Kerrisdale targets iRhythm in short attack, claiming tenuous reimbursements

Kerrisdale says newer devices offer additional features compared to the Zio patch, which was developed by the 2014 Fierce 15 company and first cleared by the FDA in 2009. (Nasdaq)

Short seller Kerrisdale Capital has launched a new attack on iRhythm Technologies, manufacturers of the Zio heart monitor patch, based on what it describes as a looming crisis over the reimbursement structure for its main product.

Describing iRhythm’s revenue base as “exceedingly generous, but increasingly fragile,” the firm said that the rapid growth of the patch’s use over the past few years has not only attracted competition from other device companies, but that it could also lead to cutbacks in Medicare and commercial reimbursements.

The Zio patch—a single-lead, water-resistant ECG worn over the heart, used to help diagnose occasional arrhythmias over periods as long as two weeks—is currently reimbursed via a temporary CPT code, with a permanent code expected to be established for 2021, Kerrisdale said in its report (PDF).

“In the process, we anticipate reimbursement levels for the Zio patch will fall by over a third, and potentially more than 50%,” the firm wrote.

In addition, most of the company’s revenue is based on billing for performing analyses of the scans and delivering ECG reports from iRhythm’s own diagnostic facilities, where the patch is mailed for study after use. The Zio is not able to upload data to another device on its own.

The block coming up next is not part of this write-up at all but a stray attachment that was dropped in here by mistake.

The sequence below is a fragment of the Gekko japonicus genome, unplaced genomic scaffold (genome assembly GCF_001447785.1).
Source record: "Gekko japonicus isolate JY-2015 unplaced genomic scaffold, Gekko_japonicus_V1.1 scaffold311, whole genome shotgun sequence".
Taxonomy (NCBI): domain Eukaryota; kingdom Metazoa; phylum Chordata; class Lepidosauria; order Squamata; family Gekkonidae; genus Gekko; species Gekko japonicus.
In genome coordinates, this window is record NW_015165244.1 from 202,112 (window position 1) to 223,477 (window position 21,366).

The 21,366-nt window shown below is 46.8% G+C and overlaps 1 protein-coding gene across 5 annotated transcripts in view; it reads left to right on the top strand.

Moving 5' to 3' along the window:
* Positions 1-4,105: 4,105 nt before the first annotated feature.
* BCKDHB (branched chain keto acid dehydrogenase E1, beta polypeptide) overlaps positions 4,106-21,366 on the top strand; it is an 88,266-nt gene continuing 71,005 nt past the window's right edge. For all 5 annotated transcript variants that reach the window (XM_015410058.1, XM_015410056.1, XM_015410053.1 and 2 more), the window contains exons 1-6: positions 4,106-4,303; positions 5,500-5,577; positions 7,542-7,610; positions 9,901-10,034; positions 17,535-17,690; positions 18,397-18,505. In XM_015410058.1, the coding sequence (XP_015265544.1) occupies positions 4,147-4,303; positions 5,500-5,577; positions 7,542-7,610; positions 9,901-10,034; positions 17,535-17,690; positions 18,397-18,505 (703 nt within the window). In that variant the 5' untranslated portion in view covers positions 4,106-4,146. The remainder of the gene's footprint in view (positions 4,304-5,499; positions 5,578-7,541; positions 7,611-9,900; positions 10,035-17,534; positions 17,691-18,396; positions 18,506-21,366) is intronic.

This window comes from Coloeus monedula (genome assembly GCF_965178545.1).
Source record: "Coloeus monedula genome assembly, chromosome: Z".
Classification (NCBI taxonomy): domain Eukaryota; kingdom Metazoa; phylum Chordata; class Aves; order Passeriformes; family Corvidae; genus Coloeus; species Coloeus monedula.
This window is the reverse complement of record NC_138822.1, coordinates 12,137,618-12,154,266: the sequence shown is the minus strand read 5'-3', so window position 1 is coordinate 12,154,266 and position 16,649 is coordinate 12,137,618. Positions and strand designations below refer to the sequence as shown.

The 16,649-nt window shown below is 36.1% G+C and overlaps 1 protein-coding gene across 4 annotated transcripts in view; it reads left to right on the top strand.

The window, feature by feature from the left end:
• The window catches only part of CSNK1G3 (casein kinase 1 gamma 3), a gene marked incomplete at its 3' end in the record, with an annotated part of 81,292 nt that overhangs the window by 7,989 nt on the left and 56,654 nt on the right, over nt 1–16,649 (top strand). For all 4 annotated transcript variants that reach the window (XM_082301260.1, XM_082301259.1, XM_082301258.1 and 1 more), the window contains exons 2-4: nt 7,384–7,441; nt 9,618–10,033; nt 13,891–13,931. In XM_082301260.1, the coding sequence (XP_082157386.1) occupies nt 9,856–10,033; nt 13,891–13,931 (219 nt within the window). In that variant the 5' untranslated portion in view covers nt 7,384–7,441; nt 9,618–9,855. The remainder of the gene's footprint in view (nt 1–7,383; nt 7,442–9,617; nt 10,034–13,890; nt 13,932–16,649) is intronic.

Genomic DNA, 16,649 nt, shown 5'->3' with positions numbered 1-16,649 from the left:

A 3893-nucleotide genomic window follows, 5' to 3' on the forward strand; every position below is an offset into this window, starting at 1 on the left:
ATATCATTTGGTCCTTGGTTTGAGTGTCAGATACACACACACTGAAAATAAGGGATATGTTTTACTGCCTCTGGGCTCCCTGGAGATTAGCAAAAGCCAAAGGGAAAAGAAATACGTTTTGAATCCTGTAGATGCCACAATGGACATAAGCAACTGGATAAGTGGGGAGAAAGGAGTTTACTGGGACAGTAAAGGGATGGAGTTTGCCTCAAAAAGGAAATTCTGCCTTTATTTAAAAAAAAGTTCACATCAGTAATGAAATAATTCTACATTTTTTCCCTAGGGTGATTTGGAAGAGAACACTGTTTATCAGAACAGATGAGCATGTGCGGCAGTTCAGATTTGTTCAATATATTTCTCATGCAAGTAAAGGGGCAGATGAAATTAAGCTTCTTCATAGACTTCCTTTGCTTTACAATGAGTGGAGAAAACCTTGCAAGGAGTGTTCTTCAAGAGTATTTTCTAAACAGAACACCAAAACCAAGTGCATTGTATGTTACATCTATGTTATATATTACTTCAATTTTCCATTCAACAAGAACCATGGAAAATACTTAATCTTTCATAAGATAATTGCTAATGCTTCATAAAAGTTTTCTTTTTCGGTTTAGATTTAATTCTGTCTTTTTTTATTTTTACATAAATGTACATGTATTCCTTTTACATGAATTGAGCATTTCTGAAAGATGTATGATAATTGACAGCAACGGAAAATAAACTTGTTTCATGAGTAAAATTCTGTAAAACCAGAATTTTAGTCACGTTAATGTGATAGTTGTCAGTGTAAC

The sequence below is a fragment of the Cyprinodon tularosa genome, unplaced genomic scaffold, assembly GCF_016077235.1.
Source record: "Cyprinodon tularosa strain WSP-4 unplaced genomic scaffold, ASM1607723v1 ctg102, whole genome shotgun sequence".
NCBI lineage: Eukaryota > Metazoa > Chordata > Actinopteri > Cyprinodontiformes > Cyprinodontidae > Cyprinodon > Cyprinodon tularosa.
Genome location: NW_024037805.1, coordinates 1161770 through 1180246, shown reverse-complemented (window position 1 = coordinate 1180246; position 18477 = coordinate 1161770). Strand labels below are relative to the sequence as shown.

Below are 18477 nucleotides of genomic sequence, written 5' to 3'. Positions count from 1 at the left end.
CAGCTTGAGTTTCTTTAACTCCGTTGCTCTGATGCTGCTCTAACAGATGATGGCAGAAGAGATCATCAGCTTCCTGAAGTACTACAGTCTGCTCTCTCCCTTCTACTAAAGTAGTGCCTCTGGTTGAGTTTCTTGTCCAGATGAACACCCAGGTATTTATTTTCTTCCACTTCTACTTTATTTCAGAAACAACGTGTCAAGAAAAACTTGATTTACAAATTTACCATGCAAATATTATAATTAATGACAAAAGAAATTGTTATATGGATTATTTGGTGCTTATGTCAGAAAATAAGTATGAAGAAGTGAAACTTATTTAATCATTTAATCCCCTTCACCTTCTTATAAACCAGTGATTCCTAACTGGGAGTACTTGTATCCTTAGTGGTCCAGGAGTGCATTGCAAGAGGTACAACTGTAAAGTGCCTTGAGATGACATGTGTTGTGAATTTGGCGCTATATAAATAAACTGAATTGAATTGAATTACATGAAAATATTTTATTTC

Zio heart monitor
iRhythm's Zio patch (iRhythm)

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iRhythm, a 2014 Fierce 15 company, and its Zio patch have been referred to as “the new standard” for remote cardiac monitoring. Studies have shown that the device was able to identify 57% more arrhythmias and was much more likely to provide a definitive diagnosis than the traditional multilead Holter monitor, which is worn around the neck for 24 to 48 hours.

In addition, 94% of patients reported preferring to wear the Zio patch compared to Holter monitoring. iRhythm says their simpler product also encourages patient adherence.

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However, the Zio patch was first cleared by the FDA in 2009, and Kerrisdale says that superior devices have hit the market since then, including ones with features that allow data to be uploaded to the cloud much faster.

Kerrisdale aims to drive down the value of iRhythm’s stock and profit from the bets and put options it has placed against the company. Shortly after the release of the report, iRhythm’s stock was trading down about 3%, at just over $84.